Leslie, same question for you.
LB: It was emotional, but in some ways it was a relief. It was like an unburdening, like a great exhalation after holding my breath for a really long time.

As writers of nonfiction, and personal nonfiction at that, what do you think your responsibility is to those whom you write about?
LB: I think the biggest thing for me is to step out of a personal need, or a sense of anger towards someone else, and try to see it from their side before writing it from my side. And in that sense it's like a thinking process and a healing process for me, because I explore the whole issue and can come to some sort of peace with it. But in terms of an obligation, it's almost like the medical obligation of doing no harm.

And then there's the notion of ownership - ownership of someone's story. Leslie, do you feel that your mother owns the story in the same way that you do?
LB: Absolutely. I actually had an e-mail conversation with my current stepdad, who is wonderful, and he said, "Why did you write about this? It's very personal and very private." And I said, "Well, it's my story to tell." But equally it belongs to my mother, because she was part of it, and she has a different version of the story. The byproduct of writing this story is that I got to hear some of her version, which I think was good for both of us.

Gina, what's your feeling about the notion of ownership of the story, and your responsibility to those who you write about when they're real people?
GLW: That's a tough question, and I don't think I have a real clear answer for it. I waver quite a bit. But the significant thing is that I participated in this story. I was there. So as much as anyone has a right to ownership of their version of the story, of their truth, I have mine. I've read lots of great quotes from nonfiction writers talking about how they have no friends - everyone's afraid to hang out with them because they may end up on the page. I feel like the real issue is around truth, and what you feel about objective truth. I feel that the best I can do is tell my truth, and be as honest as I can, and not try to manipulate the reader or the people in the story in any way that isn't real. I couldn't say that the quotes are absolutely accurate, it's not journalistic integrity in the story. But when I'm writing about my family, I'm trying to do it from a place of respect, and an understanding that people are whole individuals with flaws and good qualities, as well.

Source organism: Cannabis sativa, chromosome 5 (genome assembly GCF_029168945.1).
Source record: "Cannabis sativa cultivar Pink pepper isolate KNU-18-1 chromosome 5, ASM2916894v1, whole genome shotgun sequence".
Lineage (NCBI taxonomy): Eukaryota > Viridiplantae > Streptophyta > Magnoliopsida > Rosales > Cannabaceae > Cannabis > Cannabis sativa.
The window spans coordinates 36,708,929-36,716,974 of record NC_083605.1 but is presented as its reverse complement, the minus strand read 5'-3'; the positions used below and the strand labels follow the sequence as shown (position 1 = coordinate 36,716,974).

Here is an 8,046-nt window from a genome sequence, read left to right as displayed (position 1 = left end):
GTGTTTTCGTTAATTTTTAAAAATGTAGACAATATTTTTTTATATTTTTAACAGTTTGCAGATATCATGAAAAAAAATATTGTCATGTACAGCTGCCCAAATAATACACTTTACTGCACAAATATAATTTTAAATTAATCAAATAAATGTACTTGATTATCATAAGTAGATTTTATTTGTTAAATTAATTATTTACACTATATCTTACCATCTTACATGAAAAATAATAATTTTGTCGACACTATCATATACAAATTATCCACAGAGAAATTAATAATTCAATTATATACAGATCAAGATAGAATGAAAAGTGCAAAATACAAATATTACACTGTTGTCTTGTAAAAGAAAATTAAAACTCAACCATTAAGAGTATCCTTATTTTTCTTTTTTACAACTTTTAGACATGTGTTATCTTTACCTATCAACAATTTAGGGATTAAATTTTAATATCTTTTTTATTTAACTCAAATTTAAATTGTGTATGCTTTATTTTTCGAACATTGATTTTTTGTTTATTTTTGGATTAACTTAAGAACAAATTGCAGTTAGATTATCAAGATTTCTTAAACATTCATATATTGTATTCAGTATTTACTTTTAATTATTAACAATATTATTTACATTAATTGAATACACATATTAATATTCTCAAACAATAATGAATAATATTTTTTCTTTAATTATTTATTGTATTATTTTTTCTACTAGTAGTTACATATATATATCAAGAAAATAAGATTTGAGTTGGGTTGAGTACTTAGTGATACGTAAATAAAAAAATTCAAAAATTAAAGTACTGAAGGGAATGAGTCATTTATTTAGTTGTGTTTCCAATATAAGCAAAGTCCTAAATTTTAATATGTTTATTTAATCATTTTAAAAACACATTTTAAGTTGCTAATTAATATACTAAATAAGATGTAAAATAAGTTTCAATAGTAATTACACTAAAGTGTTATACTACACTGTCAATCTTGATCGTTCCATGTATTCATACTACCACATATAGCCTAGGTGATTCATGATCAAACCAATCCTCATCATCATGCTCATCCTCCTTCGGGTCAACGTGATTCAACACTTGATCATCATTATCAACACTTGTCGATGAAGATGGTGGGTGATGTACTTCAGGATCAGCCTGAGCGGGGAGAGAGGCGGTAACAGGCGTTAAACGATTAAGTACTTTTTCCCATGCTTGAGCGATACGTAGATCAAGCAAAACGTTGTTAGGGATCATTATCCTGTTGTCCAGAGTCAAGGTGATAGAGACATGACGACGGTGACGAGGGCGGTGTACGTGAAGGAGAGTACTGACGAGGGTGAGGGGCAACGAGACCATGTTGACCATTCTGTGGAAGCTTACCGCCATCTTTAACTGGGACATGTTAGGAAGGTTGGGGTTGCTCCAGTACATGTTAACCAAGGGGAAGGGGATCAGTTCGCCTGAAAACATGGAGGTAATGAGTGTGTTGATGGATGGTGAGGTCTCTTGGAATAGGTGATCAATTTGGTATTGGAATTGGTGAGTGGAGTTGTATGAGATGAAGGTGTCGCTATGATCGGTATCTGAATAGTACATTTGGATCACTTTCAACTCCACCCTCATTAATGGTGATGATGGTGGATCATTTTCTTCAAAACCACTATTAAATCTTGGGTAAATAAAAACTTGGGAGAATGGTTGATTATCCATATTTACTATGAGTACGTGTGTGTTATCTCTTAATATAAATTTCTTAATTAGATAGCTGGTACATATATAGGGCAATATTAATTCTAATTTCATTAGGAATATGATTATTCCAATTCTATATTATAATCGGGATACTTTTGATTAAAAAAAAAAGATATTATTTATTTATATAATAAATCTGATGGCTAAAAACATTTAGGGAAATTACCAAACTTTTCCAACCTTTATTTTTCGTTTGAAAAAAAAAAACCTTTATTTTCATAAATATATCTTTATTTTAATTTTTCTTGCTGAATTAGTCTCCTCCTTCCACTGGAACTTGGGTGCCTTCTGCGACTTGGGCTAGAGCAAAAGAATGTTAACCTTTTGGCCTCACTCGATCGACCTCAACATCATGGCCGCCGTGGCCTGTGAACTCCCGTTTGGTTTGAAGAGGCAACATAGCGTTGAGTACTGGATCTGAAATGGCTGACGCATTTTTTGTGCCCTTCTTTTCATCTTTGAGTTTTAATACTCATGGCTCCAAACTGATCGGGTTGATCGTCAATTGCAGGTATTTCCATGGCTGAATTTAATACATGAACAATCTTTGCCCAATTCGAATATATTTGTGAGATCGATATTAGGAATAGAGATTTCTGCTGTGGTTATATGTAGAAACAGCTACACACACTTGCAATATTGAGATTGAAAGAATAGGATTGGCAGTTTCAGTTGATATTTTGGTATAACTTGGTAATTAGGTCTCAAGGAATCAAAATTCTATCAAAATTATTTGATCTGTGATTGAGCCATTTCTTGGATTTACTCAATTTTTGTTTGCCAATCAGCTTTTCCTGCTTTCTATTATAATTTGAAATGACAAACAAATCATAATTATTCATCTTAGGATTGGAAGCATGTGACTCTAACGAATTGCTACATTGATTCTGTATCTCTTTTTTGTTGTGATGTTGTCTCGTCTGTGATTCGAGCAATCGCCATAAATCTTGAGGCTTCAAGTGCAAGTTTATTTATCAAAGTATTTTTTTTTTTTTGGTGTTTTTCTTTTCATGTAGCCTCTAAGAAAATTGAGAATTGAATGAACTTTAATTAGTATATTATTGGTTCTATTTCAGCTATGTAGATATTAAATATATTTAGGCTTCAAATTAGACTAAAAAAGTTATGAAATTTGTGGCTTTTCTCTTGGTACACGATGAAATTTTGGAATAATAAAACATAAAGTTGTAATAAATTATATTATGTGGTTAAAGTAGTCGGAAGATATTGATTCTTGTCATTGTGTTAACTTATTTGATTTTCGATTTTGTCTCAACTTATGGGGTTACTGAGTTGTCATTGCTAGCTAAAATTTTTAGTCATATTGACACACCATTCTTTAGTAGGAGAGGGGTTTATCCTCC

Gina Leola Woolsey was the first-prize winner in the Creative Nonfiction category of the 2010 CBC Literary Awards. She is currently working on a memoir of her childhood years spent in a small Albertan town. Gina went back to her heartland birthplace last summer to reconnect with family at a reunion, and stayed unexpectedly for three months tracking the memories. Now Gina is back in Vancouver with her husband and teenage daughter, writing full-time.

Leslie Beckman was the second-prize winner in the same category. An environmental scientist by day, she moonlights in the world of writing. Her first novel, The Sum of All Evils, was published in March 2011; a short story, "Fingerling," has just been shortlisted for the Malahat Review's "Open Season" award for creative nonfiction; and she is busily plotting a young adult novel that must get done before her daughter turns into a true adult. Leslie lives, works, and plays in Vancouver with her daughter and their menagerie.